Feb 28, 2009
According to the record, it was a "Debate on the Points of Difference in Faith and Practice Between the Two Religious Bodies Known as the Disciples of Christ and the Regular Baptists: Embracing the Subject of Calvinism and the Design of Baptism."
Feb 26, 2009
He was first taught wrong on the subject, being a son of a Presbyterian Pedo-Baptist, and not believing in immersion of believers only. When he "saw the light" on this topic, he became a Baptist and was baptized by Elder Luce. At this time he did not believe that baptism was essential for pardon of sin or eternal salvation; And, what he said at this time, as demonstrated in his debate with McCalla, about that topic, is what Baptists believe, is what I believe. It is this position that I will uphold, the Lord willing, in my upcoming August debate on the place of baptism. It is my opponent, who will not agree with what Campbell stated in that debate. Yes, Campbell did go into error on water baptism, but it was away from the truth as he formerly expressed it in that debate.
Here is what Campbell said about baptism being "for remission of sins" when he was "sound" on that point.
"I did not exaggerate its (baptism) import (this he would do later! SG), as mr. M. would have it. Nor did I elevate it so as to displace hope and charity (as he did later, or as his followers do today? By their sending many believers to Hell from not being properly baptized - SG). These are graces, the fruits of true faith, and true baptism. I know it will be said that I have affirmed that baptism "saves us," that it "washes aivay sins." Well, Peter and Paul have said so before me. If it was not criminal in them to say so, it cannot be criminal in me. When Ananias said unto Paul, "arise, and be baptized, and wash away thy sins, calling on the name of the Lord," I suppose Paul believed him, and arose, was baptized, and washed away his sins. When he was baptized he must have believed that his sins were now washed away, in some sense, that they were not before. For if his sins had been already in every sense, washed away, Ananias' address would have led him into a mistaken, view of himself; both before, and after baptism. Now we confess that the blood of Jesus Christ alone cleanses us from all sins. Even this, however, is a metaphorical expression. The efficacy of his blood springs from his own dignity, and from the appointment of his Father. The blood of Christ, then, really cleanses us who believe from all sin. Behold the goodness of God in giving us a formal proof and token, of it, by ordaining a baptism expressly "for the remission of sins." The water of baptism, then, formally washes away our sins. The blood of Christ really washes away our sins. Paul's sins were really pardoned when he believed, yet he had no solemn pledge of the fact, no formal acquital, no formal purgation of his sins, until he washes them away in the water of baptism."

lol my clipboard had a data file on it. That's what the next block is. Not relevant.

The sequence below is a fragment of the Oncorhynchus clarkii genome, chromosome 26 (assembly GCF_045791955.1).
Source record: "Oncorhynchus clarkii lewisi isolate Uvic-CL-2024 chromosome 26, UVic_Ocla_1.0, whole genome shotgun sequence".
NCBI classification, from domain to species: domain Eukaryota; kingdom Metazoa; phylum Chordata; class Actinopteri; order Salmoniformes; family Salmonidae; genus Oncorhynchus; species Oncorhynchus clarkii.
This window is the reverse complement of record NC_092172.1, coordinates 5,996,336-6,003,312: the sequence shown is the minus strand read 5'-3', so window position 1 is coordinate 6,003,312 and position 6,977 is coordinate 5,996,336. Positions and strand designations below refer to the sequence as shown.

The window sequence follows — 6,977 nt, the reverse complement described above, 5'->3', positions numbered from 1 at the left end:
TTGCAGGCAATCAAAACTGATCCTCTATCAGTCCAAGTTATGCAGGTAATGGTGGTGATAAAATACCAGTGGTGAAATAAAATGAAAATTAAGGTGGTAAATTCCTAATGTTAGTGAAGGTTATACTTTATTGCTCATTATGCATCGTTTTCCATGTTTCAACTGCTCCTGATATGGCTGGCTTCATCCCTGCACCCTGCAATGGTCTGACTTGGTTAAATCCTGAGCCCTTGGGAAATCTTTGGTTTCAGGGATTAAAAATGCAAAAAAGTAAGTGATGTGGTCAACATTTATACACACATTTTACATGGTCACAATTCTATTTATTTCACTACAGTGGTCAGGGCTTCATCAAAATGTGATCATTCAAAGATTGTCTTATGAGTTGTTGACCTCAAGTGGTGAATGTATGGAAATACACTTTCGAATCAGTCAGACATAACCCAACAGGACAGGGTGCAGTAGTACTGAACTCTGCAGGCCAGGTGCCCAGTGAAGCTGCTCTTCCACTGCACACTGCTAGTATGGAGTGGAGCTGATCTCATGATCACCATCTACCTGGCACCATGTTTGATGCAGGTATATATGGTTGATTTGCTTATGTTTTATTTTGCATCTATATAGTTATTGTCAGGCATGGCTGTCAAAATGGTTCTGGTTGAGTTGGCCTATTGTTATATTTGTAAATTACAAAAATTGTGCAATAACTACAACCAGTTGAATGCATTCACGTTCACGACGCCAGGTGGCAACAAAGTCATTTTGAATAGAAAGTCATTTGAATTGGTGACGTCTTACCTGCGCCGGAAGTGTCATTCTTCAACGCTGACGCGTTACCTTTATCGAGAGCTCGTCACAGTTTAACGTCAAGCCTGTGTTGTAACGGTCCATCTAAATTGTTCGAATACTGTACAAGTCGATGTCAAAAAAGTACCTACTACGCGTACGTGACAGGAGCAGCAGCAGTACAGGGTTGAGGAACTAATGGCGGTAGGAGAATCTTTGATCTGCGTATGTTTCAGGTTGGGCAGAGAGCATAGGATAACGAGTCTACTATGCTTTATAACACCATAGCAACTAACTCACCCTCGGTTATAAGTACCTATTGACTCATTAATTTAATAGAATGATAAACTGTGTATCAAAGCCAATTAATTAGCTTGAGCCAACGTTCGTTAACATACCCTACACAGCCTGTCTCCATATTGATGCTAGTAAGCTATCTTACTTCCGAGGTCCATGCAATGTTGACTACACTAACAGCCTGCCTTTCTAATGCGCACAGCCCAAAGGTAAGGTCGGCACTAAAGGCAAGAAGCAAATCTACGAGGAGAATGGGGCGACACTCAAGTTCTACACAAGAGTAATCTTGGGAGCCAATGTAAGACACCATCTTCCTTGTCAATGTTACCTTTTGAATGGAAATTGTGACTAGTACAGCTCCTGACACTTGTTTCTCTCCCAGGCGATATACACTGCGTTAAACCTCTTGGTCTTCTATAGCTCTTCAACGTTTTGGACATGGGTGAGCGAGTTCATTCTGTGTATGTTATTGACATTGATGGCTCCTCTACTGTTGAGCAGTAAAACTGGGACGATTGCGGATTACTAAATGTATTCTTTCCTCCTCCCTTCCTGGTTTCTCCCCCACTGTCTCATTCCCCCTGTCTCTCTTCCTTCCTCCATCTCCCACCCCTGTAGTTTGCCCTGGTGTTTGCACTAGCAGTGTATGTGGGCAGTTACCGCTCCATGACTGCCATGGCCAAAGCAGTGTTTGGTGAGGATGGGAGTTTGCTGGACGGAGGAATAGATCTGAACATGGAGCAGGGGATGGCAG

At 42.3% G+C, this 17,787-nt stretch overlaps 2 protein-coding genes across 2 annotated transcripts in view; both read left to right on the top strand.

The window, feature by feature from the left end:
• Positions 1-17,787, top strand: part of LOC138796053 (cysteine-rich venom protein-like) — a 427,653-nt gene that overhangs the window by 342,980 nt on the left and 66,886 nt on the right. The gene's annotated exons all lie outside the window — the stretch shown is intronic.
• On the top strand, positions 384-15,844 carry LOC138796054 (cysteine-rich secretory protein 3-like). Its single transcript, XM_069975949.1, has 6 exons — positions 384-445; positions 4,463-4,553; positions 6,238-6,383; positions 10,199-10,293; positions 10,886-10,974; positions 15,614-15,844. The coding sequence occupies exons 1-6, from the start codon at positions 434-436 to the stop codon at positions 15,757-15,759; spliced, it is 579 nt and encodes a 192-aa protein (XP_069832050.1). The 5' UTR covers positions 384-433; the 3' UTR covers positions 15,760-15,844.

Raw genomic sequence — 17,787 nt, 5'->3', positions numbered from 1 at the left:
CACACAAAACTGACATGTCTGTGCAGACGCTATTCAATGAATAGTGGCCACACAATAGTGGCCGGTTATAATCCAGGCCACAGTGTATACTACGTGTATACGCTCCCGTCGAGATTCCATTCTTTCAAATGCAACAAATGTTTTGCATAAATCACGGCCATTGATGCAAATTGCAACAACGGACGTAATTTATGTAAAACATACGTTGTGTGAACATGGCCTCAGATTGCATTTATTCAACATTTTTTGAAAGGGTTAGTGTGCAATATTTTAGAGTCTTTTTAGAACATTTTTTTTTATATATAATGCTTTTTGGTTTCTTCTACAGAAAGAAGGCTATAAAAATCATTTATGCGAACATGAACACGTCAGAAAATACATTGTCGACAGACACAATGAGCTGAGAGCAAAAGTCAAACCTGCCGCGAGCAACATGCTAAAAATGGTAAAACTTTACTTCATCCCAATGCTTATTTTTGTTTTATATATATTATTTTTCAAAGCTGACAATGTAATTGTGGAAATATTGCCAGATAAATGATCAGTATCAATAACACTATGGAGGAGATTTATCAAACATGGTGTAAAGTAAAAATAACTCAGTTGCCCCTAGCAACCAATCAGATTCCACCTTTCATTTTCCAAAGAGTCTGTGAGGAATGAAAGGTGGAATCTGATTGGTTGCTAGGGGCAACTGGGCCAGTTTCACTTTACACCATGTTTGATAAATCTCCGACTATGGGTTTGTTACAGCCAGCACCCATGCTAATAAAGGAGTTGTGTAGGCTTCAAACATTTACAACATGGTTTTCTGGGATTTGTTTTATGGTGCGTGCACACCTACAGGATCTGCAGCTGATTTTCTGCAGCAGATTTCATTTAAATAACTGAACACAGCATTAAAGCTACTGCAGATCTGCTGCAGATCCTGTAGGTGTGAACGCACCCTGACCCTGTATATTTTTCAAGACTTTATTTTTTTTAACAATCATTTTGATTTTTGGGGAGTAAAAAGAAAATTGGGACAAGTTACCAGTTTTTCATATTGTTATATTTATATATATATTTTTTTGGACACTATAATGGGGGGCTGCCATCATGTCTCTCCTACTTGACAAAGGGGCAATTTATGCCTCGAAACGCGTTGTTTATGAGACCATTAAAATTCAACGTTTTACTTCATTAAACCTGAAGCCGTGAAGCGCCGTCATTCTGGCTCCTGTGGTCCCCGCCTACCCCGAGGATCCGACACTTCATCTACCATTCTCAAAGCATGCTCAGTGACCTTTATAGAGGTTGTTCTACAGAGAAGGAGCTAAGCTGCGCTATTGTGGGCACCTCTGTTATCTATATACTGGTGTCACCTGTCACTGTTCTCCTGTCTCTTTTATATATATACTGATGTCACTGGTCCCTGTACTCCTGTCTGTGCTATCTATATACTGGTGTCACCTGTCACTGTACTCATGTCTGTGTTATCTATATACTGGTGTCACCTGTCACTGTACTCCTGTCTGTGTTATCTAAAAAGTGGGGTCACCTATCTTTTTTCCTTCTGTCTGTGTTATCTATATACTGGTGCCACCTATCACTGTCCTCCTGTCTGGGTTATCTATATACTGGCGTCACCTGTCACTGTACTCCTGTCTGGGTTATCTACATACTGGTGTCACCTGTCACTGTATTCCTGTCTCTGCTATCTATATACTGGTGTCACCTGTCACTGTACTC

"To every believer therefore, baptism is a formal and personal remission, or purgation of sins. The believer never has his sins formally washed away or remitted until he is baptized. The water has no efficacy but whate God's appointment gives it, and he has made it sufficient' for this purpose. The value and importance of baptism appears from this view of it. It also accounts for baptism being called the Washing Of Regeneration. It shews us a good, and valid reason for the despatch with which this ordinance was administered in the primitive church.
I say, this view of baptism accounts for all these otherwise unaccountable circumstances. It was this view of baptism misapplied that originated infant baptism. The first errorists on this subject argued that if baptism was so necessary for the remission of sins, it should be administered to infants whom they represented as in great need of it on account of their "original sin." Affectionate parents, believing their children to be guilty of "original sin" were easily persuaded to have their infants baptized for the remission of "original sin," not for washing away sins actually committed; But of this again."
"Faith in Christ is necessary to forgiveness of sins, therefore baptism, without faith, is an unmeaning ceremony.
The intelligent and well instructed Christian, however, is baptized to obtain the formal remission of his sins."
"He appointed baptism to be, to every one that believed the record he has given of his Son, a formal pledge on his part of that believer's personal acquittal or pardon..." (pg. 135-37)
Baptism is by definition a ceremony. A ceremony involves what is formal. Baptism is a ritual, as the Lord's Supper is a ritual. It is part of a believer's protocol or convention. It is what he does once he becomes committed in heart to Christ, and is intended to formally express the fact, or confess it.
Being a ceremony, we do not mean to imply that it is a mere "empty ceremony" without any deep signification or lasting impression. It is not mere "pomp and circumstance."